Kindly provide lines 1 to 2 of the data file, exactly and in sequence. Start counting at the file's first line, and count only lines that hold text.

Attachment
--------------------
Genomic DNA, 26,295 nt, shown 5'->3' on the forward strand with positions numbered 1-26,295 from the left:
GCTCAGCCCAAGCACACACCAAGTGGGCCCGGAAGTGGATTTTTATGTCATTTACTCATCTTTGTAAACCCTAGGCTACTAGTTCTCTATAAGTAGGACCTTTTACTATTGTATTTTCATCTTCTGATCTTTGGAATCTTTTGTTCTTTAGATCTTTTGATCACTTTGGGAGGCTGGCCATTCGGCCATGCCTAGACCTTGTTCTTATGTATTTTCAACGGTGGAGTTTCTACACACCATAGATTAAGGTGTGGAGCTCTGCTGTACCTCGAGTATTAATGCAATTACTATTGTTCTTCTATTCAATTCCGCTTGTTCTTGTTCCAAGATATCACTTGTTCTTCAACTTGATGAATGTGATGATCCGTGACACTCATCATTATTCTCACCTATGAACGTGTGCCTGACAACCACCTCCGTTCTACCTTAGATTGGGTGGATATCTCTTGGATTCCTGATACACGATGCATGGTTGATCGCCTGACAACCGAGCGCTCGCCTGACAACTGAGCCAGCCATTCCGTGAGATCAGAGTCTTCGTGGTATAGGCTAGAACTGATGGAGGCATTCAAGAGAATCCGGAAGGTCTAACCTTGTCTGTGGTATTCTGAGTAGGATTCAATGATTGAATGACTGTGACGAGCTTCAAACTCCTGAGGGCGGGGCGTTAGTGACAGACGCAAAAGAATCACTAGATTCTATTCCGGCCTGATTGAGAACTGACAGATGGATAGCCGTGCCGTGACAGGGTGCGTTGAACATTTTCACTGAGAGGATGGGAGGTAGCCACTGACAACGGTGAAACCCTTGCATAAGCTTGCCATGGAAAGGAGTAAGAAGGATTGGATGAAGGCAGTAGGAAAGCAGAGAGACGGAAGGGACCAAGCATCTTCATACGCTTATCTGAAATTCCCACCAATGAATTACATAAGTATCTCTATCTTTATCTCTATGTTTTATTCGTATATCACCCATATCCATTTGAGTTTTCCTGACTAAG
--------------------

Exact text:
Genomic DNA, 26,295 nt, shown 5'->3' on the forward strand with positions numbered 1-26,295 from the left:
GCTCAGCCCAAGCACACACCAAGTGGGCCCGGAAGTGGATTTTTATGTCATTTACTCATCTTTGTAAACCCTAGGCTACTAGTTCTCTATAAGTAGGACCTTTTACTATTGTATTTTCATCTTCTGATCTTTGGAATCTTTTGTTCTTTAGATCTTTTGATCACTTTGGGAGGCTGGCCATTCGGCCATGCCTAGACCTTGTTCTTATGTATTTTCAACGGTGGAGTTTCTACACACCATAGATTAAGGTGTGGAGCTCTGCTGTACCTCGAGTATTAATGCAATTACTATTGTTCTTCTATTCAATTCCGCTTGTTCTTGTTCCAAGATATCACTTGTTCTTCAACTTGATGAATGTGATGATCCGTGACACTCATCATTATTCTCACCTATGAACGTGTGCCTGACAACCACCTCCGTTCTACCTTAGATTGGGTGGATATCTCTTGGATTCCTGATACACGATGCATGGTTGATCGCCTGACAACCGAGCGCTCGCCTGACAACTGAGCCAGCCATTCCGTGAGATCAGAGTCTTCGTGGTATAGGCTAGAACTGATGGAGGCATTCAAGAGAATCCGGAAGGTCTAACCTTGTCTGTGGTATTCTGAGTAGGATTCAATGATTGAATGACTGTGACGAGCTTCAAACTCCTGAGGGCGGGGCGTTAGTGACAGACGCAAAAGAATCACTAGATTCTATTCCGGCCTGATTGAGAACTGACAGATGGATAGCCGTGCCGTGACAGGGTGCGTTGAACATTTTCACTGAGAGGATGGGAGGTAGCCACTGACAACGGTGAAACCCTTGCATAAGCTTGCCATGGAAAGGAGTAAGAAGGATTGGATGAAGGCAGTAGGAAAGCAGAGAGACGGAAGGGACCAAGCATCTTCATACGCTTATCTGAAATTCCCACCAATGAATTACATAAGTATCTCTATCTTTATCTCTATGTTTTATTCGTATATCACCCATATCCATTTGAGTTTTCCTGACTAAG